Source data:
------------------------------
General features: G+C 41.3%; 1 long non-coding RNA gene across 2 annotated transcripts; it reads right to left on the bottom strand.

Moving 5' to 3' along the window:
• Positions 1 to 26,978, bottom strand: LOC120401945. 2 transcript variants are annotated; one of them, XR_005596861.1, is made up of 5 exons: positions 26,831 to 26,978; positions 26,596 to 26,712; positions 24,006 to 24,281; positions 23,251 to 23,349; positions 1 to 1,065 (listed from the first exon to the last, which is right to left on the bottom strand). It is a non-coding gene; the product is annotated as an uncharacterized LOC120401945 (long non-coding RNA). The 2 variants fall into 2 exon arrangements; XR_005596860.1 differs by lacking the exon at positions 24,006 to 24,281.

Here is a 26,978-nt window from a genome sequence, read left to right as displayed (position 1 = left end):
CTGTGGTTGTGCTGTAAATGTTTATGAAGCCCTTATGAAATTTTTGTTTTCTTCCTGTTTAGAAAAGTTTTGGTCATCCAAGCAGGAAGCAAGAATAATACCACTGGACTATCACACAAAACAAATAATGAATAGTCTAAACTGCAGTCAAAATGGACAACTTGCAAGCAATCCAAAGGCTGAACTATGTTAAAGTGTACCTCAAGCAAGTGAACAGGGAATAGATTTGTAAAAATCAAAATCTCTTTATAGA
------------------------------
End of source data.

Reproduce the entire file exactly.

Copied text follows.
General features: G+C 41.3%; 1 long non-coding RNA gene across 2 annotated transcripts; it reads right to left on the bottom strand.

Moving 5' to 3' along the window:
• Positions 1 to 26,978, bottom strand: LOC120401945. 2 transcript variants are annotated; one of them, XR_005596861.1, is made up of 5 exons: positions 26,831 to 26,978; positions 26,596 to 26,712; positions 24,006 to 24,281; positions 23,251 to 23,349; positions 1 to 1,065 (listed from the first exon to the last, which is right to left on the bottom strand). It is a non-coding gene; the product is annotated as an uncharacterized LOC120401945 (long non-coding RNA). The 2 variants fall into 2 exon arrangements; XR_005596860.1 differs by lacking the exon at positions 24,006 to 24,281.

Here is a 26,978-nt window from a genome sequence, read left to right as displayed (position 1 = left end):
CTGTGGTTGTGCTGTAAATGTTTATGAAGCCCTTATGAAATTTTTGTTTTCTTCCTGTTTAGAAAAGTTTTGGTCATCCAAGCAGGAAGCAAGAATAATACCACTGGACTATCACACAAAACAAATAATGAATAGTCTAAACTGCAGTCAAAATGGACAACTTGCAAGCAATCCAAAGGCTGAACTATGTTAAAGTGTACCTCAAGCAAGTGAACAGGGAATAGATTTGTAAAAATCAAAATCTCTTTATAGA